One direct consequence of this stupidity was the closure of the road up to the National Park area, of which Mt. Ainos is central; thus a major tourist attraction. The fires were allowed to burn, uncontrolled, during the hours of darkness and we watched new fires started by persons unknown, as their flame sticks were carried around the lower slopes.

The best that the Greek authorities were able to summons

The morning after the night before - flames on the hillside above Lourdas

Fire fighting with a Greek twist
Fire Engines and planes were able to tackle the blazes during the hours of daylight, but it was very much a case of too little, too late! The local police made token appearances, but the culprits had already moved on to other areas. These were not the actions of isolated individuals, seeking building permission for farmland. Oh no, this was a coordinated demonstration of contempt. Fires were started simultaneously on Kefalonia, Zante and mainland Greece - no chance of coincidence when it happened repeatedly.

Why?
I have to make it very clear that at no time did I ever feel threatened by these actions, although access to the peak of Mt. Ainos was prohibited for much of our stay (I did get up there and that's for another post!) I just feel rather sorry for the ordinary folk of Kefalonia. All those honest, and hard working, people whose livelihoods depend upon tourism. Dead tortoises and charred hillsides do nothing to assist the efforts of those who depend upon the visitor's money to earn a living.

Tuesday, 26 September 2017

Mantis moments

Since we started to regularly holiday around the "Med" I have had many encounters with  mantis, although only two species as I recall. Most of these creatures have also been in some guise, or other, of the nymph stages so it has been a real pleasure to have spent extended time with several adults over the past fortnight.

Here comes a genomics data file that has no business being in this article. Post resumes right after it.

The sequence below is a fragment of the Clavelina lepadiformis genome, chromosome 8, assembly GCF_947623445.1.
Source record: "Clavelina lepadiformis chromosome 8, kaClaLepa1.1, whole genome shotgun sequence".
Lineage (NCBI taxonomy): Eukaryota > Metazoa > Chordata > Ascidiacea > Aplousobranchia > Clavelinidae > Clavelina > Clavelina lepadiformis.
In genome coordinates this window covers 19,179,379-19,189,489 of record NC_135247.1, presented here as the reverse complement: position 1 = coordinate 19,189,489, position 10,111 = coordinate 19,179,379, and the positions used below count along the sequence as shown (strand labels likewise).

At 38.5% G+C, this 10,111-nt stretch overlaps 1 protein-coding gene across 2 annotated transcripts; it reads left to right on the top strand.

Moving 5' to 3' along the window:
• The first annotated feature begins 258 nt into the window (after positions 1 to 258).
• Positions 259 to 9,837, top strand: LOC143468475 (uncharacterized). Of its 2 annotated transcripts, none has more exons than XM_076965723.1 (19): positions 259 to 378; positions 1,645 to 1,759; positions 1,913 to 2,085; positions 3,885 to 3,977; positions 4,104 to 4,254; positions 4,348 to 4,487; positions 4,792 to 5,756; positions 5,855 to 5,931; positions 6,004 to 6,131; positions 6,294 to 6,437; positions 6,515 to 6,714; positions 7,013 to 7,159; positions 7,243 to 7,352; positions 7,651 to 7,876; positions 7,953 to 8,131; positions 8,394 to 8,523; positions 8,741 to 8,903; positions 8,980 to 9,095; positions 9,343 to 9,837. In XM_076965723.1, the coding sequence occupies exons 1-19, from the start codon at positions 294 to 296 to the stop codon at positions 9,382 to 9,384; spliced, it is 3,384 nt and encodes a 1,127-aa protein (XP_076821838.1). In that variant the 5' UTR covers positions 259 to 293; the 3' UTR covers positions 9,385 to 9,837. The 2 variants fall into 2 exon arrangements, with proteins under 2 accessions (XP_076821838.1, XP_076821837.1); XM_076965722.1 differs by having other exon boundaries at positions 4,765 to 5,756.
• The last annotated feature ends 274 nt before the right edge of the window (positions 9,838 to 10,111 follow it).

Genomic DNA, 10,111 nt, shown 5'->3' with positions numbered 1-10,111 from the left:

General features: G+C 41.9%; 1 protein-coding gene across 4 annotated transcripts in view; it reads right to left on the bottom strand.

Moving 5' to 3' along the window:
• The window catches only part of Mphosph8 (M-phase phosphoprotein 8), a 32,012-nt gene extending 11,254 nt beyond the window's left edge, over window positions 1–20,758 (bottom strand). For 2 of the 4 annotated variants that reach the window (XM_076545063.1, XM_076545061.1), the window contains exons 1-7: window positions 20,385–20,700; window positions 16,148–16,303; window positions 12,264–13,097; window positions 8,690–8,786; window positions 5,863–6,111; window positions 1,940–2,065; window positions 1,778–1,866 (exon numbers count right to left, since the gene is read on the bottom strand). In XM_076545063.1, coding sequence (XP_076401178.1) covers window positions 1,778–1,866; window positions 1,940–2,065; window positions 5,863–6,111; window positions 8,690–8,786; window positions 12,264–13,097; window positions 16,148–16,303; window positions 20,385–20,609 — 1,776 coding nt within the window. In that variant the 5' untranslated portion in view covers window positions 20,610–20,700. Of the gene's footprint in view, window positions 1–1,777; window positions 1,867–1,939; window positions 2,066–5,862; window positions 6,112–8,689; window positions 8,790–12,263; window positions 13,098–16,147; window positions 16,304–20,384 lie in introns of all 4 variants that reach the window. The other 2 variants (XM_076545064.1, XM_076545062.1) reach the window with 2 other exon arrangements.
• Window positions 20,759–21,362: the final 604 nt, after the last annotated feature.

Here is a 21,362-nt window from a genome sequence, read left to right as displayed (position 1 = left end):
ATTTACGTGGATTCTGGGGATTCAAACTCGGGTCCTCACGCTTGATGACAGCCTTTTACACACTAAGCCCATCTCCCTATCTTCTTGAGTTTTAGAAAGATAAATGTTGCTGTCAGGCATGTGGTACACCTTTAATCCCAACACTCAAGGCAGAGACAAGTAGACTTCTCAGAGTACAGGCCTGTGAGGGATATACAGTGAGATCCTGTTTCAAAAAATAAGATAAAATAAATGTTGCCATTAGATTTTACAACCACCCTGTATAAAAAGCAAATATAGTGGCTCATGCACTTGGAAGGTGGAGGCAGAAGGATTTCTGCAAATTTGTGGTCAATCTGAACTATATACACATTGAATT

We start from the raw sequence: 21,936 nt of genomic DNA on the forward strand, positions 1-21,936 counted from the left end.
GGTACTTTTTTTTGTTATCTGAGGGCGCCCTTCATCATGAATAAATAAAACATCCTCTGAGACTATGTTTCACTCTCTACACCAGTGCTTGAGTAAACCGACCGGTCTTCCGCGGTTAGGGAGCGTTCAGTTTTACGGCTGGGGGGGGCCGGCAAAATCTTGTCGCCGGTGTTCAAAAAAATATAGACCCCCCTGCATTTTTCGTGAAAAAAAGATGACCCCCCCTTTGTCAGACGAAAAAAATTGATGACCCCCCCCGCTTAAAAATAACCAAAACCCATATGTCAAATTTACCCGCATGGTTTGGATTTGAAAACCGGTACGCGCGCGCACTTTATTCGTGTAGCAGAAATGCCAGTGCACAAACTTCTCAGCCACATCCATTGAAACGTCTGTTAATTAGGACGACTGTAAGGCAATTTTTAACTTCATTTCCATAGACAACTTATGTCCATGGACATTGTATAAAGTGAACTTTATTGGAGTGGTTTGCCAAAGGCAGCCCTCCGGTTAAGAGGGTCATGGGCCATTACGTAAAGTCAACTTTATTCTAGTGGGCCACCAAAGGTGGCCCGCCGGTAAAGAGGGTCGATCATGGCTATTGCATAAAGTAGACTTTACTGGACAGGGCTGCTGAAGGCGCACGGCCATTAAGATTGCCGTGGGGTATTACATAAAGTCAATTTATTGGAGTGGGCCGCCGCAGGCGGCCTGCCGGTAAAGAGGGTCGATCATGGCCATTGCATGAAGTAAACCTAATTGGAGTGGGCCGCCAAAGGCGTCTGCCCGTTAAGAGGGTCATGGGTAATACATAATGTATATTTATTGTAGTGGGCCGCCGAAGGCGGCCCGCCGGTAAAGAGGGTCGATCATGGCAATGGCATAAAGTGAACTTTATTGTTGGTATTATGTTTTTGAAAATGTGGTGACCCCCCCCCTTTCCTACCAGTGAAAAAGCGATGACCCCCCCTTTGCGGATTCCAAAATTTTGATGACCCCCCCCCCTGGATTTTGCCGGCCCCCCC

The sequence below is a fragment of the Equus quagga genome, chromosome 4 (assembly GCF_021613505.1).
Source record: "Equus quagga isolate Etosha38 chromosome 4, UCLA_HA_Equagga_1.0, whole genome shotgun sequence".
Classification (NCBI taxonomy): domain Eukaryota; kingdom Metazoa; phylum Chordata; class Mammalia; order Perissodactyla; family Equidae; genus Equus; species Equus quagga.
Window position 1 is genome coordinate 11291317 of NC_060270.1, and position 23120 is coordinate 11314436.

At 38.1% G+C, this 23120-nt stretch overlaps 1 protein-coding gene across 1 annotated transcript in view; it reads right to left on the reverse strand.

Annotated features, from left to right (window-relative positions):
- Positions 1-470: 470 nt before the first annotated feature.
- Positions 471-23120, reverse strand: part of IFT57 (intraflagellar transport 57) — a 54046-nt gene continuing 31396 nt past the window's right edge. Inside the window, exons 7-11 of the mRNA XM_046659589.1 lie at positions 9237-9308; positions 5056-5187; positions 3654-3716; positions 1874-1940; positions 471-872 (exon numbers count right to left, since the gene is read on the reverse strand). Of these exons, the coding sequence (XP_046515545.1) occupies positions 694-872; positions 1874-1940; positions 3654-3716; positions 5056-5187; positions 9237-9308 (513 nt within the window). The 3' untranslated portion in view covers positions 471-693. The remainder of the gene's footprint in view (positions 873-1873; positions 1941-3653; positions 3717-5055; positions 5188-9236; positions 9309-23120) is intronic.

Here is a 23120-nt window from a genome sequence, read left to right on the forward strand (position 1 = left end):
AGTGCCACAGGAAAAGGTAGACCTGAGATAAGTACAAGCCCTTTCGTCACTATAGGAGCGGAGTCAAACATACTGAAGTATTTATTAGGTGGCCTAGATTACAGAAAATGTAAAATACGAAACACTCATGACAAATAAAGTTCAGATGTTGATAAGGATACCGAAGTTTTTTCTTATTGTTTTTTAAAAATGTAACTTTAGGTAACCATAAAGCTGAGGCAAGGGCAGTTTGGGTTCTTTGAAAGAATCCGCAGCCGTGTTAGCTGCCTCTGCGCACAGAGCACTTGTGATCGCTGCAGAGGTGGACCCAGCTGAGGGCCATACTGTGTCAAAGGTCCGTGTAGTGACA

Craig discovered this one sitting on the door frame two stories up
I found this one on  one of my meanderings and brought it back with me.
My diary providing the strange background for this image.
As a result of minimal bird life, the lenses were set for macro photography and I got some images which are a little different from my usual stuff. By using the extension tubes on the 18 - 55 mm lens, I was able to get up close and personal with these amazing creatures.


Much more menacing than any Sci-fi villain
However, my lasting memory of these encounters was the reaction of Leon, a huge guy and gym devotee, when one I was holding jumped onto his "T"shirt. What a bloody Lionel!!!!

Monday, 25 September 2017

Kefalonia dreaming

We're back home (at 03.05 hrs this morning) from, yet another superb, holiday on the island of Kefalonia. I've got loads of material to sort through and quite a bit to write about.However, as my blogging has been very lacking in recent weeks I will post a few images to set the scene.